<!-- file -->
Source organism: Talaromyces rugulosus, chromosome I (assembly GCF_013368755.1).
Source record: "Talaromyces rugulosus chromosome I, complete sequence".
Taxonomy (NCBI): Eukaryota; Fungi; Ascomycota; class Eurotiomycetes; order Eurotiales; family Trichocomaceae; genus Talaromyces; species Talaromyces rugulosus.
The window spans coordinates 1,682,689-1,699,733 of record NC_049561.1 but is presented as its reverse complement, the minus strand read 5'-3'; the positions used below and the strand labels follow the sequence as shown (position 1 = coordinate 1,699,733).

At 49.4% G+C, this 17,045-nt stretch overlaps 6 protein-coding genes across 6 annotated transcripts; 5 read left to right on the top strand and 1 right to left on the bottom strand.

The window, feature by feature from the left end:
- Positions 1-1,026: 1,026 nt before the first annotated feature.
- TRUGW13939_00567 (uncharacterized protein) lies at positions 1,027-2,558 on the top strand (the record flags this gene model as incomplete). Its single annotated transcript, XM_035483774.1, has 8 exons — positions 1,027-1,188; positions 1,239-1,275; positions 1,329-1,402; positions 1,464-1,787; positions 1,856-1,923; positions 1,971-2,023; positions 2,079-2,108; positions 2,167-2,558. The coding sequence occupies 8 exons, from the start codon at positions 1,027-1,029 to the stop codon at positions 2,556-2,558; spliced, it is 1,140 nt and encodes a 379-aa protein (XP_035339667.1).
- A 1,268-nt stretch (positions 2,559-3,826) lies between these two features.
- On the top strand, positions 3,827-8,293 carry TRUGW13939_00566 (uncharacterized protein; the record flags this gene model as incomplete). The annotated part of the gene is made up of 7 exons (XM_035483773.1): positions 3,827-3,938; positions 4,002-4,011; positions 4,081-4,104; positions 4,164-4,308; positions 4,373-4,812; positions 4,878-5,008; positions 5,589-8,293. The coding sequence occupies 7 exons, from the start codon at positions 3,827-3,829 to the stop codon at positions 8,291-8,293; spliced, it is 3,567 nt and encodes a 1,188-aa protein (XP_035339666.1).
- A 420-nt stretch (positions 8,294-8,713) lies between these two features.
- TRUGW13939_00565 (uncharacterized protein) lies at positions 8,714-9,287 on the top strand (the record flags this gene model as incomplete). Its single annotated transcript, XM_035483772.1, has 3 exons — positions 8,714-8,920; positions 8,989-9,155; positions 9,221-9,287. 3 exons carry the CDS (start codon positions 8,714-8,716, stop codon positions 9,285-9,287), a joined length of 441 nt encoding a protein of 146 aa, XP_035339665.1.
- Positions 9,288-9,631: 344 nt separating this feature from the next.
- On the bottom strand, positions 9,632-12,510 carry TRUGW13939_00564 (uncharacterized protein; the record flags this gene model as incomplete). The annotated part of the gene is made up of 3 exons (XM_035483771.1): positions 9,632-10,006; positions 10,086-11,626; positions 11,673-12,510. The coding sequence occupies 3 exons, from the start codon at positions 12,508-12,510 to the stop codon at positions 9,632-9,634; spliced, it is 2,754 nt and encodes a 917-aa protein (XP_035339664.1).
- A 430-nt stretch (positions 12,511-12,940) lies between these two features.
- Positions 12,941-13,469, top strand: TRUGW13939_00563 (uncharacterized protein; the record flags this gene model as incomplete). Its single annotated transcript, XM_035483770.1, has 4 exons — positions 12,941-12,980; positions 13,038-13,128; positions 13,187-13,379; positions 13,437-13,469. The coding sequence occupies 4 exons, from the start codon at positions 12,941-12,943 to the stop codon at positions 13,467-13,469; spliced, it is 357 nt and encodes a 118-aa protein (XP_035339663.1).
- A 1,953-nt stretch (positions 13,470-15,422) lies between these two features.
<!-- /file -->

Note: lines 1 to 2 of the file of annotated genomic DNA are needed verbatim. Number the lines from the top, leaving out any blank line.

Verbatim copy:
Source organism: Talaromyces rugulosus, chromosome I (assembly GCF_013368755.1).
Source record: "Talaromyces rugulosus chromosome I, complete sequence".